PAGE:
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Neopia's Fill in the Blank News Source | 27th day of Hunting, Yr 21
The Neopian Times Week 60 > Articles > The Hopeless Incompetent's Guide to the Poetry Contest

The Hopeless Incompetent's Guide to the Poetry Contest

by zammm2000

OH DEEP CATACOMBS - Do you not know what a rhyme is? Do you think it's a river in Europe? Does the word alliteration strike fear into your heart? Do you wake up each morning in mortal fear of the Earth being invaded by couplets and limericks marching in iambic pentameter?

Do you know what any of these terms mean? If not, then you, my friend, are poetically challenged. And no, you're not alone; it's a common complaint.

What on earth, you ask, does poetically challenged mean? Don't bother looking in the dictionary for it, it's a term I made up. It means someone who has trouble creating poetry.

Amateur Poetry, of course, usually consists only of rhymes, while the poems created by professionals are quite literally works of art. Poetry can be anywhere between as simple as the ever present 'Roses are red, / Violets are Blue, /…' rhyme of childhood to as complex the wonderful works of such famous authors as Shakespeare and William Blake.

To see a world in a grain of sand,
And a heaven in a wild flower;
Hold infinity in the palm of your hand,
And eternity in an hour.
-William Blake

If you are poetically challenged in any way, or if you just want a refresher course on the basics of poetry, then this is the guide for you.

Types of poems
Right now, you're probably thinking something along the lines of, "What?! Poetry's Poetry, isn't it?". Well, you're right, but there are more types of poetry than you could imagine. Limericks, Couplets, Sonnets, Haiku, Ballads; Poetry and poems come in many guises. Even songs (for the most part) are just poetry put to music. Here I will describe to you some of the more popular types of poems, and describe how to create them.

Basic Rhymes
These are one of the most basic poem types in existence. They can be any length, from two lines to five hundred or more. The idea of the rhyme is that the last few syllables a particular pattern of lines rhymes, and so does the next pattern, et cetera. The majority of poems entered in the poetry contest are these. There are lots of variations, and the only general rule is that the cadence, or beat, must be similar. This means that they must be said with a certain rhythm to achieve full effect. This makes sense, otherwise we'd have poems running like:

I love you with all of my heart,
And I absolutely, positively cannot possibly bear even the thought of anything that could possibly come between us and make us part.

See what I mean about beat? All poems have some form of it, otherwise they don't sound right. Some poem types even have a special rhythm all their own…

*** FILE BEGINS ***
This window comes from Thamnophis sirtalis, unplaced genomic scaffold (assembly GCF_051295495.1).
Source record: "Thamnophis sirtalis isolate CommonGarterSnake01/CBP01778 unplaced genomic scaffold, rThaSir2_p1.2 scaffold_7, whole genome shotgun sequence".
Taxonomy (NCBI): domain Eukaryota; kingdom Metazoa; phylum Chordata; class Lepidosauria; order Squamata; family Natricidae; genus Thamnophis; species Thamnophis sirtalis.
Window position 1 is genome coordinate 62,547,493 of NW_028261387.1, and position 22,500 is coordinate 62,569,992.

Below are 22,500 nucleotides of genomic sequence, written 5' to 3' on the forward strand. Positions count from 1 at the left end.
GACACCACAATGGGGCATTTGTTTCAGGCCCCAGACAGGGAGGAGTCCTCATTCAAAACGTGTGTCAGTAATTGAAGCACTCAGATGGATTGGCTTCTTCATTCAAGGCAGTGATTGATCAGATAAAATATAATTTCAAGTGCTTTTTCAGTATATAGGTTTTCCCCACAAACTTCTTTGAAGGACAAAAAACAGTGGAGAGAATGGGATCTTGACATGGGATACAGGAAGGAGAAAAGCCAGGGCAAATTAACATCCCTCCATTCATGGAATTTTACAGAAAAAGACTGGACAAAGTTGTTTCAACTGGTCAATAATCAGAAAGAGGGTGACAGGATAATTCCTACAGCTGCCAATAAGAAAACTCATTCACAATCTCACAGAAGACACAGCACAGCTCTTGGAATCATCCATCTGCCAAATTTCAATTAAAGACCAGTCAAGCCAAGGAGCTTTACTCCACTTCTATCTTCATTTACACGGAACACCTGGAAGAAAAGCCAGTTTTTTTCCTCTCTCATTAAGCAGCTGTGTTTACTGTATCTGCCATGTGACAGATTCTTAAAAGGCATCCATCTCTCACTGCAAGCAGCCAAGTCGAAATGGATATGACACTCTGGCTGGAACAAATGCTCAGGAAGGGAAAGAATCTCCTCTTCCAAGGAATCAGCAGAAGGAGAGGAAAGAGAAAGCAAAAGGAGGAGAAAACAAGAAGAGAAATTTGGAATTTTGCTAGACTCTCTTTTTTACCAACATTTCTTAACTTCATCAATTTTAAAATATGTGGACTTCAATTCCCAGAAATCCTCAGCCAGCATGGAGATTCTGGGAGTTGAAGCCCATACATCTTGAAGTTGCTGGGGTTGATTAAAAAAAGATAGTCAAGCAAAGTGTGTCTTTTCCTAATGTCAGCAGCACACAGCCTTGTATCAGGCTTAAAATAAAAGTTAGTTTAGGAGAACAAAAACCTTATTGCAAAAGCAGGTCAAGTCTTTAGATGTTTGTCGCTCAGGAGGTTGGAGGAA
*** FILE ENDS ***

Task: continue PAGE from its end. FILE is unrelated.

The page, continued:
Limericks
One of the best --and most well known-- rhyming poems is the Limerick. Limericks have a very strict beat and rhyme, and so are devilishly hard to make. The first line rhymes with the second, and both of these with the fifth, while the third rhymes only with the fourth. It has 7 beats in the first line, 7 in the second, 6 in the third, and 6 and 9 for the fourth and fifth, respectively. When said to the correct beat, they sound like a miniature song. Limericks are usually humorous, and often involve puns and other plays-on-words, as in my personal favourite:

There was an old lady of Rhyde,
Who ate eighty apples and died.
The apples fermented
Inside the lamented,
Making cider inside her inside.

See what I mean about beat? It must be spoken with a distinct pattern to sound it's best. But now I've rambled on too long, and we'll have to gently skim the other sections. You probably won't use them, but you never know.

Haiku
Haiku are of Hawaiian (or maybe Oriental… I can't remember.) origin, and are just as strict as limericks. Though they do not have to rhyme at all, they must consist of three lines, each with exactly the right number of syllables. Five syllables each to the first and last lines, and seven syllables for the second. They are short, sweet, and, when done properly, wonderfully evocative.

Initial Letter Poetry
This type of poetry is extraordinarily easy to make if you do it right, but if you do it wrong, it will keep you awake for hours. The whole idea is that the first letter of each of the lines, when read from top to bottom, gives a particular pattern of letters. This can be anything from the alphabet to Mary Poppins' famous made-up word supercalifragilisticexpialidocious. They don't have to rhyme, each line can be as long as you like, and the poem as long as your stamina and the reader's mental stability allows.

Freestyle Poetry
This is pure, unrestrained poetry, completely without rules or regulations. You can do whatever you like, but it should be at the very least somewhat poetic. Don't write a story; that's prose. Prose is not freestyle poetry. Use lots of flowery language, symbolism, comparison, and similar devices, and you should do fine.

And that's all you need to know about Poetry; at least as it applies to the Poetry Contest. If you have any questions or comments, feel free to Neomail me.

Remember, if you can think, you are capable of creating poetry, and everyone can think. Your first poems might not be very good, but you should try anyway. With practice, you could be a regular winner of the Poetry Contest! Happy Composing!


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